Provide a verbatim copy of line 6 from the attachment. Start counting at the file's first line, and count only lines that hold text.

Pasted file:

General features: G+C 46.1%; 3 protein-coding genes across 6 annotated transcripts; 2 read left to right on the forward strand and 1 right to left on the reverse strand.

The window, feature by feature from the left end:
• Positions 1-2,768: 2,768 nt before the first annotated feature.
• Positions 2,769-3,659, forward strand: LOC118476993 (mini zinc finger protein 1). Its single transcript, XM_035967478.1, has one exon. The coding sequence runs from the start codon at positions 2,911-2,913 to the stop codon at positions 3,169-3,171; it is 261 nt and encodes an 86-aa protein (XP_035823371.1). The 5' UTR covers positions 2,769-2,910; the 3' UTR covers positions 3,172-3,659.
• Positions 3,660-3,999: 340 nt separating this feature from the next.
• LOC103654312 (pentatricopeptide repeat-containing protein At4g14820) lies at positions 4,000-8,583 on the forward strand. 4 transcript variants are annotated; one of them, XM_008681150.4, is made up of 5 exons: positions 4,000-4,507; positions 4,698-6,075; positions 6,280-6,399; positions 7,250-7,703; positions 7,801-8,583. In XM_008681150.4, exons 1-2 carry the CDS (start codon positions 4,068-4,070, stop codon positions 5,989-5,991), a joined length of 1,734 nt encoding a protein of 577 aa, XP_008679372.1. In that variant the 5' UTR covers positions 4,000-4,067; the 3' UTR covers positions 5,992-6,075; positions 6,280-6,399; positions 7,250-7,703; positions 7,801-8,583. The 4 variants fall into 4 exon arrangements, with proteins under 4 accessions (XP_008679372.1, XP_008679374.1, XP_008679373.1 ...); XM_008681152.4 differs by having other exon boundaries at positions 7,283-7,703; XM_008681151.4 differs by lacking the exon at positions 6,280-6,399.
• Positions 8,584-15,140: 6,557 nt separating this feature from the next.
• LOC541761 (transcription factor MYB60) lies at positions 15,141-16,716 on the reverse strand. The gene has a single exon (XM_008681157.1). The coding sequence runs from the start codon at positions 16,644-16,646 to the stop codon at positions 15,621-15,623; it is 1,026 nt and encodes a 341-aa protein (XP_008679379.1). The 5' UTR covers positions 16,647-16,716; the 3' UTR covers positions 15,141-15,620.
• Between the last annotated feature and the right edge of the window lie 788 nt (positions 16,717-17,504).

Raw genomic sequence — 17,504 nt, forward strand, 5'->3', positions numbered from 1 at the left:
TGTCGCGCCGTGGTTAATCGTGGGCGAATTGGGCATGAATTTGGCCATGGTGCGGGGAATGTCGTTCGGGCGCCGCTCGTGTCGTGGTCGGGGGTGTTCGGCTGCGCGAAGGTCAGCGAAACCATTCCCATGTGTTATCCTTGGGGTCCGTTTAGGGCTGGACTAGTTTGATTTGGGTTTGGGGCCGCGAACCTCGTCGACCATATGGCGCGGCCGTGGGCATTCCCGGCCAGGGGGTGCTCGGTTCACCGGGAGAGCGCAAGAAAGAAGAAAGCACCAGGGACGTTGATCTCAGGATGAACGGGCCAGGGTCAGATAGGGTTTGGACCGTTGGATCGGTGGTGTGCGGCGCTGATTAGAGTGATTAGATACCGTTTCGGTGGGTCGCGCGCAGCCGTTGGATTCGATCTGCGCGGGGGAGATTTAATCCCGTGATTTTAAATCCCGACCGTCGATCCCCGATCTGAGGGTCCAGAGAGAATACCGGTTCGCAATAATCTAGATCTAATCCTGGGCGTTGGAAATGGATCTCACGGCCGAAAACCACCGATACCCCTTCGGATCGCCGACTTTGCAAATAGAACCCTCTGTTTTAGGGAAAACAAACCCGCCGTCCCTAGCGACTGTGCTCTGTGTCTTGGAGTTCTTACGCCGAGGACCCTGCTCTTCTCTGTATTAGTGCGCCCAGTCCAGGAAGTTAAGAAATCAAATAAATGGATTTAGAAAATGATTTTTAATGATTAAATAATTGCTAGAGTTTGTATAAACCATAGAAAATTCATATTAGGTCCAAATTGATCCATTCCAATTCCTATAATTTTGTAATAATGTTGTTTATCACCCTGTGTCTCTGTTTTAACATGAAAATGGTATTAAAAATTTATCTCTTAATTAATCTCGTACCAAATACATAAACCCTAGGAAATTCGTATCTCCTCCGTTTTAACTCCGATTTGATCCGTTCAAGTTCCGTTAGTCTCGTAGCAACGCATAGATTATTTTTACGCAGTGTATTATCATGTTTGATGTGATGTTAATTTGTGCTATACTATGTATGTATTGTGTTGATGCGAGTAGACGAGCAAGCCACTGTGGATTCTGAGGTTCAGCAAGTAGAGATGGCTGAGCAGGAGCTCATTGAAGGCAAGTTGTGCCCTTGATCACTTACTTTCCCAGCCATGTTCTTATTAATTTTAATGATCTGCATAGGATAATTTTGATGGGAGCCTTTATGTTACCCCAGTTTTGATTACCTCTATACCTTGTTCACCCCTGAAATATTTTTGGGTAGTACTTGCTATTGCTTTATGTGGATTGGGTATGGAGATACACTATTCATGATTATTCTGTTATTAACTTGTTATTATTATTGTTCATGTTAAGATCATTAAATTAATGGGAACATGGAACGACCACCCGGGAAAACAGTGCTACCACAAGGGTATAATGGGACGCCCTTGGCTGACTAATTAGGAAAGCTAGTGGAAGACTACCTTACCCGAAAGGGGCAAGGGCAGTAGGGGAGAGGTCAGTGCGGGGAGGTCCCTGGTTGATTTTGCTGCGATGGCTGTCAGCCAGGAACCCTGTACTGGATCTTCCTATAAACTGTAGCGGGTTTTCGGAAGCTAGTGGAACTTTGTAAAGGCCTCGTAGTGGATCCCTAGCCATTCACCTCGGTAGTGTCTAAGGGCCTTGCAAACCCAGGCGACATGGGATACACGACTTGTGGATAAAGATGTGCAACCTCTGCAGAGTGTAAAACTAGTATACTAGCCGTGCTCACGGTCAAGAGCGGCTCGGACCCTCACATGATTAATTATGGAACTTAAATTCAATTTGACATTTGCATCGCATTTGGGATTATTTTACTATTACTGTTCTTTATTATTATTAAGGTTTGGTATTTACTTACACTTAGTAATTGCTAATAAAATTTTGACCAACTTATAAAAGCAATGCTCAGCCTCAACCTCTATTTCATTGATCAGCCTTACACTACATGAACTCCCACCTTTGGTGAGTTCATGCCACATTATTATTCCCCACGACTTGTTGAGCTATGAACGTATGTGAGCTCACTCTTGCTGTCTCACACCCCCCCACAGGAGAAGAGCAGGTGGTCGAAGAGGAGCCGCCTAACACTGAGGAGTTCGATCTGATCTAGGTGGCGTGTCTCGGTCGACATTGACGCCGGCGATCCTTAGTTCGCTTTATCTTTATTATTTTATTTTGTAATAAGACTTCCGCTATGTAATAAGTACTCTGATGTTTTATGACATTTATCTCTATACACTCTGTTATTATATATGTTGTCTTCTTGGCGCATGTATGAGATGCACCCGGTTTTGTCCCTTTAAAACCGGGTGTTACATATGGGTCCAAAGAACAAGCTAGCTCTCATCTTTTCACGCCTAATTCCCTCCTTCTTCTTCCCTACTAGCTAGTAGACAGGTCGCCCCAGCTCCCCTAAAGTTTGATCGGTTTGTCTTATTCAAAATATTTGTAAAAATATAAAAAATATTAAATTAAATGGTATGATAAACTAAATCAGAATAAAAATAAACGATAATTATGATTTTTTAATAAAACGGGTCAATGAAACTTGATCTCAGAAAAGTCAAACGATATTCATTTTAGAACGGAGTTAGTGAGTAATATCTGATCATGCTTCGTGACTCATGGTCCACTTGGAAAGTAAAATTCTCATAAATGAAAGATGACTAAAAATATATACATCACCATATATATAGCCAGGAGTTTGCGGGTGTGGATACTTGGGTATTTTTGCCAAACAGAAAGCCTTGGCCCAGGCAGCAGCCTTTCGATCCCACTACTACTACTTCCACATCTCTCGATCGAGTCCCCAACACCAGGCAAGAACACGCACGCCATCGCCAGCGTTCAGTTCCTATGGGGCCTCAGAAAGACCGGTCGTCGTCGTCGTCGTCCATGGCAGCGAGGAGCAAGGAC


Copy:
• LOC103654312 (pentatricopeptide repeat-containing protein At4g14820) lies at positions 4,000-8,583 on the forward strand. 4 transcript variants are annotated; one of them, XM_008681150.4, is made up of 5 exons: positions 4,000-4,507; positions 4,698-6,075; positions 6,280-6,399; positions 7,250-7,703; positions 7,801-8,583. In XM_008681150.4, exons 1-2 carry the CDS (start codon positions 4,068-4,070, stop codon positions 5,989-5,991), a joined length of 1,734 nt encoding a protein of 577 aa, XP_008679372.1. In that variant the 5' UTR covers positions 4,000-4,067; the 3' UTR covers positions 5,992-6,075; positions 6,280-6,399; positions 7,250-7,703; positions 7,801-8,583. The 4 variants fall into 4 exon arrangements, with proteins under 4 accessions (XP_008679372.1, XP_008679374.1, XP_008679373.1 ...); XM_008681152.4 differs by having other exon boundaries at positions 7,283-7,703; XM_008681151.4 differs by lacking the exon at positions 6,280-6,399.